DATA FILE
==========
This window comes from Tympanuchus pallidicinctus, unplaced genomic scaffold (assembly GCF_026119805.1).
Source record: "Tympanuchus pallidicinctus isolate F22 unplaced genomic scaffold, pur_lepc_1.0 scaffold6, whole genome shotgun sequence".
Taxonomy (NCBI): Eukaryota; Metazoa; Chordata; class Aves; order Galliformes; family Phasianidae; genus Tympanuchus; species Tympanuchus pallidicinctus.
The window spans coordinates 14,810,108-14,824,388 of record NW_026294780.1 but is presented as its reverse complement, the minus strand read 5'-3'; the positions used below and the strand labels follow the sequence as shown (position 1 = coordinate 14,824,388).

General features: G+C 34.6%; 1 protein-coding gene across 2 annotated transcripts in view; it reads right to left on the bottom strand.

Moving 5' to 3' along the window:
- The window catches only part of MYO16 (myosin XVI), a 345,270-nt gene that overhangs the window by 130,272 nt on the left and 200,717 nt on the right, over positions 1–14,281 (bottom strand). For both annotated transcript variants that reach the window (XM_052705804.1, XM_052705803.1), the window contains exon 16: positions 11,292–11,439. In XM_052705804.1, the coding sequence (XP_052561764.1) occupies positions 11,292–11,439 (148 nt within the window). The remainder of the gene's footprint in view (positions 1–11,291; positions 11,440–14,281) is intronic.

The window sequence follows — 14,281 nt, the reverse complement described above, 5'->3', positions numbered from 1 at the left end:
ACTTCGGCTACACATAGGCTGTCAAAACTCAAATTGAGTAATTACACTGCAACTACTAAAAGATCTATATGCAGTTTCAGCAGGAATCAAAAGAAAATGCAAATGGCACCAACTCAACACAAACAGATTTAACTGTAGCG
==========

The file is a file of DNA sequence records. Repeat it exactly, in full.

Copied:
This window comes from Tympanuchus pallidicinctus, unplaced genomic scaffold (assembly GCF_026119805.1).
Source record: "Tympanuchus pallidicinctus isolate F22 unplaced genomic scaffold, pur_lepc_1.0 scaffold6, whole genome shotgun sequence".
Taxonomy (NCBI): Eukaryota; Metazoa; Chordata; class Aves; order Galliformes; family Phasianidae; genus Tympanuchus; species Tympanuchus pallidicinctus.
The window spans coordinates 14,810,108-14,824,388 of record NW_026294780.1 but is presented as its reverse complement, the minus strand read 5'-3'; the positions used below and the strand labels follow the sequence as shown (position 1 = coordinate 14,824,388).

General features: G+C 34.6%; 1 protein-coding gene across 2 annotated transcripts in view; it reads right to left on the bottom strand.

Moving 5' to 3' along the window:
- The window catches only part of MYO16 (myosin XVI), a 345,270-nt gene that overhangs the window by 130,272 nt on the left and 200,717 nt on the right, over positions 1–14,281 (bottom strand). For both annotated transcript variants that reach the window (XM_052705804.1, XM_052705803.1), the window contains exon 16: positions 11,292–11,439. In XM_052705804.1, the coding sequence (XP_052561764.1) occupies positions 11,292–11,439 (148 nt within the window). The remainder of the gene's footprint in view (positions 1–11,291; positions 11,440–14,281) is intronic.

The window sequence follows — 14,281 nt, the reverse complement described above, 5'->3', positions numbered from 1 at the left end:
ACTTCGGCTACACATAGGCTGTCAAAACTCAAATTGAGTAATTACACTGCAACTACTAAAAGATCTATATGCAGTTTCAGCAGGAATCAAAAGAAAATGCAAATGGCACCAACTCAACACAAACAGATTTAACTGTAGCG